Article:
Summer Reading Tips:
  • This is a great book to read at a lake or at the shore. 
  • Parts of this are hilarious, but parts are really sad, bring tissues!
  • For your project, write the story of what happens the following summer.

Wednesday, April 10, 2013

BLINK & CAUTION by Tim Wynne-Jones

First Read - June 2011 - Is is any wonder I didn't remember anything about this book other than that I loved it? I do remember finishing it in a cemetery. Don't judge me, I like to read outside and cemeteries are very peacful and there isn't a lot of dog poop.

The Story: Blink is a runaway living on the streets who stumbles upon a kidnapping. At first he is just trying to help out, but if an opportunity to make some money comes up, who is he to avoid it? Caution is living with a very bad man and if her attempt to escape leads her to take advantage of Blink, how can you blame her? Will you be surprised to know they join forces? Probably not because it is in the jacket flap copy...

Re-Read:April 7-9, 2013 - At first I was a little worried. The chapters are split in two voices. The Caution chapters are in standard third person. But the Blink chapters are in the second person, which is frankly annoying. The narrator calls you "you" so you are you and Blink is you and it is just weird. But eventually, it begins to feel natural and doggoned if it doesn't draw you in a little bit. (See what I did there? Second person...hee...) I didn't remember for the first few chapters why I loved this book so much, but soon I was just as wrapped up as I was last time. It is a great ride and a very well written with an extremely satisfying payoff.
Summer Reading Tips:
  • Read this one in a graveyard. Ah, just kidding. Read it in Canada. Did I mention it takes place in Toronto? It is interesting that it is kind of a gritty urban setting and yet Canadian. It's not all hockey, beer and comedy there, you know... But do read it downtown where traffic sounds and crowds of people will put you in the mood for this. Then you can go somewhere quieter when the action moves to the country.
  • For your assignment, maybe you can work out different survival strategies for Blink and Caution than the ones they went with and show how your ideas might have worked better.
  • Investigate the street life of teens. Not first hand, please, but by researching what happens to runaways and maybe find a way you can help out.

Friday, April 05, 2013

JENNA & JONAH'S FAUXMANCE by Emily Franklin & Brendan Halpin

First read: April 2012 - So it was a year ago that I read this and I don't remember reading it anywhere specific. I do remember laughing out loud and really enjoying the story. I don't know how long it took to read, but I do remember ripping through the last few chapters to see how it ended, as I do. As a consequence, the details were hazy when I was trying to remember how it all came together.

The Story: Jenna and Jonah star in a TV series called How to be a Rock Star or some such nonsense. They have been forced, for the sake of ratings, to fake a romance. But they really loathe each other. Or do they?  And then all hell breaks loose career-wise and they are forced to take a look at their relationship, their careers and what they want out of life. I make it sound serious, but it is pretty light and fluffy, but also tender and thoughtful.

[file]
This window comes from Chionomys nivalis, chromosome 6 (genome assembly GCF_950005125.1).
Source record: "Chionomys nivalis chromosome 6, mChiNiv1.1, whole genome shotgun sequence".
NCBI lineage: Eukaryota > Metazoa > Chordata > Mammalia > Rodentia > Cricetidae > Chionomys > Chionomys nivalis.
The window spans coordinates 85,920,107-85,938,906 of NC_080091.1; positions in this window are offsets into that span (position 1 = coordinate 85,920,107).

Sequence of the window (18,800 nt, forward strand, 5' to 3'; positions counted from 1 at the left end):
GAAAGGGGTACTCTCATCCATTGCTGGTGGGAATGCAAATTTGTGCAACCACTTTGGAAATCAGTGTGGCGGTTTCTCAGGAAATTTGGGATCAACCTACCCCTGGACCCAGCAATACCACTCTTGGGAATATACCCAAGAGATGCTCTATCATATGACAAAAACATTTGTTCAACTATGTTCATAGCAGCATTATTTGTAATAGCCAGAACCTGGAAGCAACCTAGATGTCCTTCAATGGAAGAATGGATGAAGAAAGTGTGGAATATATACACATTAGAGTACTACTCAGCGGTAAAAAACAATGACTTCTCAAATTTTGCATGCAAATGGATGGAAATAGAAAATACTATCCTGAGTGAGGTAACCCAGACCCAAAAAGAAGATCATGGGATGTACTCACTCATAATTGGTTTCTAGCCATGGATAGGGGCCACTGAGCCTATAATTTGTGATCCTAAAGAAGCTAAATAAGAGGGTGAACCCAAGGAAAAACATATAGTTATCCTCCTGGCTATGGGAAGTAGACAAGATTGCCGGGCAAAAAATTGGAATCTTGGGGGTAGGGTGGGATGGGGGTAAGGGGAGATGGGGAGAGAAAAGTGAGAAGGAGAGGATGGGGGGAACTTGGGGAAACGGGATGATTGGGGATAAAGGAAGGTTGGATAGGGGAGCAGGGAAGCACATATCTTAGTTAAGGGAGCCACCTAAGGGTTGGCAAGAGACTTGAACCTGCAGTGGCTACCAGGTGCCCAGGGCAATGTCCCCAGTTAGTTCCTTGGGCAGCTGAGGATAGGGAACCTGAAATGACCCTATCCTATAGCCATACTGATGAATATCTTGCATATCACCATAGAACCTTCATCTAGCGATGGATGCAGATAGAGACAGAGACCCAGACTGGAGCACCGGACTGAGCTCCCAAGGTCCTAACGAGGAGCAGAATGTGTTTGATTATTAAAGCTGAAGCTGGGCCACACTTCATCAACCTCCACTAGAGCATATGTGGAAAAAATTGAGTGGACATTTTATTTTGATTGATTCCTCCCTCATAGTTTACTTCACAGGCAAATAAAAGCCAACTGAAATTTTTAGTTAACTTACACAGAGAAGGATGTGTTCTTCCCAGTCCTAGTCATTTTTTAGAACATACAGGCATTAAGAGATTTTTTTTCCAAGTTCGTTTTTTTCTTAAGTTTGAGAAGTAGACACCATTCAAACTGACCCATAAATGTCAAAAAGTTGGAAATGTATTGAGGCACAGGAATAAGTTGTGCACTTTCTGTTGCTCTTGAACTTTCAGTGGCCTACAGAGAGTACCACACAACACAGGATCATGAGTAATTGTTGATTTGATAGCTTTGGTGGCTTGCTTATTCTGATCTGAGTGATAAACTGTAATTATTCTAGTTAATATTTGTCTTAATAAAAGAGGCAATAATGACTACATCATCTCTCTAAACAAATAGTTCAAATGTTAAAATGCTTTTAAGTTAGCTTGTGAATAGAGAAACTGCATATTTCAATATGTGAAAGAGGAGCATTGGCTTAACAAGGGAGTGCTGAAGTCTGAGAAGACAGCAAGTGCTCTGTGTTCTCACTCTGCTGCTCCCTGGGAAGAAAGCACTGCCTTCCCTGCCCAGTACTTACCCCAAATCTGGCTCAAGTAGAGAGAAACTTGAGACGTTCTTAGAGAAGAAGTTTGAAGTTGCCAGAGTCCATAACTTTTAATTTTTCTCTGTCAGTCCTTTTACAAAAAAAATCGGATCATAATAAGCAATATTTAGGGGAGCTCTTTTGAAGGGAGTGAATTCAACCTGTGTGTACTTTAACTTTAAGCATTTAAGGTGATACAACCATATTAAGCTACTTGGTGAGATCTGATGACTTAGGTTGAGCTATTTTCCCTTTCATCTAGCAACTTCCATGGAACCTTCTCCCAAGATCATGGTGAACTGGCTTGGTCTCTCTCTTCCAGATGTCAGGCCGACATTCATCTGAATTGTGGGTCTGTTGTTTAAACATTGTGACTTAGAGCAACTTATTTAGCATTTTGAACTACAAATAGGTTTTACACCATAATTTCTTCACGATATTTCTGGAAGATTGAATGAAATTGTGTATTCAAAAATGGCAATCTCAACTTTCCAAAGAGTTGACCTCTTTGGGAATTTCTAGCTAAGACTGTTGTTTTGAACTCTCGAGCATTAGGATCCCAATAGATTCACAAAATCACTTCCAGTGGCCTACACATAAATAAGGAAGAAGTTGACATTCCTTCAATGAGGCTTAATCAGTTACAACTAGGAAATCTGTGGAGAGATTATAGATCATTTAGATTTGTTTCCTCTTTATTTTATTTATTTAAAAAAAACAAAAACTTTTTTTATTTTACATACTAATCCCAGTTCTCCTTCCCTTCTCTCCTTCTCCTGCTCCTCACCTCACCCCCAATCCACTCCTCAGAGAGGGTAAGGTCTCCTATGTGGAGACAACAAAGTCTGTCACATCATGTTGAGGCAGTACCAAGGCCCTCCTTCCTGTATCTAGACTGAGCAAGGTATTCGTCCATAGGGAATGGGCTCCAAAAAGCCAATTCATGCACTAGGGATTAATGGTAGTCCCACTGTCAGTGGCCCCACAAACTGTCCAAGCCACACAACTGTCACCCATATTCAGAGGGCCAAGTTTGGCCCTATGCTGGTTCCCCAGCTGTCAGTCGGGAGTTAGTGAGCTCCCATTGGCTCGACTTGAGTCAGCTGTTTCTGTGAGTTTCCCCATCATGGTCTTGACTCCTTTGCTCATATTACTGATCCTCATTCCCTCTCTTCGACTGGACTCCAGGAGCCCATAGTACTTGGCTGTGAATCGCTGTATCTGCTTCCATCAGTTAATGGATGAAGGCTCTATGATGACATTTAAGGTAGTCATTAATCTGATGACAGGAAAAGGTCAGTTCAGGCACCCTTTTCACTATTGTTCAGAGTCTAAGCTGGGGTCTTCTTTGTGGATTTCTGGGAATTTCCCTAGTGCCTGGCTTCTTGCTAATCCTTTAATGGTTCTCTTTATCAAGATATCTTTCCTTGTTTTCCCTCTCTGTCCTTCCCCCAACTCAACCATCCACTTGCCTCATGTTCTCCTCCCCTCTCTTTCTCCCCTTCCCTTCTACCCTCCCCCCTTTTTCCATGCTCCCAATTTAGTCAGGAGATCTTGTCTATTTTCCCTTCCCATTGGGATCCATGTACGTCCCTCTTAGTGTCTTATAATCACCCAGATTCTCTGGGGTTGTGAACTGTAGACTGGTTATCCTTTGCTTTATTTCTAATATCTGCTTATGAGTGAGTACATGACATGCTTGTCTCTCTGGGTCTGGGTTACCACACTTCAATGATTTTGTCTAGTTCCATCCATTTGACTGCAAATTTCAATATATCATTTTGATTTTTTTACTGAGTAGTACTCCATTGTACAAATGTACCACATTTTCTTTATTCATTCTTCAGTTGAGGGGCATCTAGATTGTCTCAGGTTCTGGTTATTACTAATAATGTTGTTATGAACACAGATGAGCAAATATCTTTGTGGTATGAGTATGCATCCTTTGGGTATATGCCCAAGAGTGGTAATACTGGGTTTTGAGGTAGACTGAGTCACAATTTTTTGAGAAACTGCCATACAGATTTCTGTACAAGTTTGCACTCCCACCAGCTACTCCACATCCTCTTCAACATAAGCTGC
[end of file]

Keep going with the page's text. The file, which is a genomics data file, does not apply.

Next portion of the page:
Re-read April 3-5, 2013 - I love the behind the scenes in Hollywood feel as well as the misunderstanding the vagaries of love aspect. I still feel like the ending was a little confusing, even the second time around. I get what happened, but the last chapter is written in a way that makes you twist your brain a little bit. Go ahead and read it, you'll see what I mean. It's worth it!

Summer Reading Tips:
  • This is a beach read if there ever was one! It is pretty much pure romance with a dash of fame.
  • For a project you might write an episode synopsis for a reunion show of Jenna & Jonah.
  • Read this one during commercial breaks in Zoe 101 and get an appreciation for what the actors might be going through!

Thursday, April 04, 2013

ESCAPE FROM CAMP 14 by Blaine Harden

First read: March 2013 - I started it in a hotel parking lot at the Massachusetts School Library Association Annual Convention. It occurs to me that I read in parking lots pretty often. Hmmm... weird... Anyway,  Matt Smith, special education teacher here at BHS, practically threw this book at my head and demanded I read it. And furthermore that I put it on summer reading. And since he did that back in September, and I finally deigned to read it in March,I started reading it waiting in a parking lot.
Duration: 3 days because it was too terrifying to read all at once!

The Story: It starts with two executions. The first one is when Shin is 4. It is the first of many he remembers. The second one is 10 years later and the people being put to death are his mother and brother. Shin Dong-hyuk was born in a North Korean prison camp and is the only person raised from birth in one of the camps who is known to have successfully escaped. His story is harrowing and fascinating. As North Korea is posturing in front of the world, this is an important story.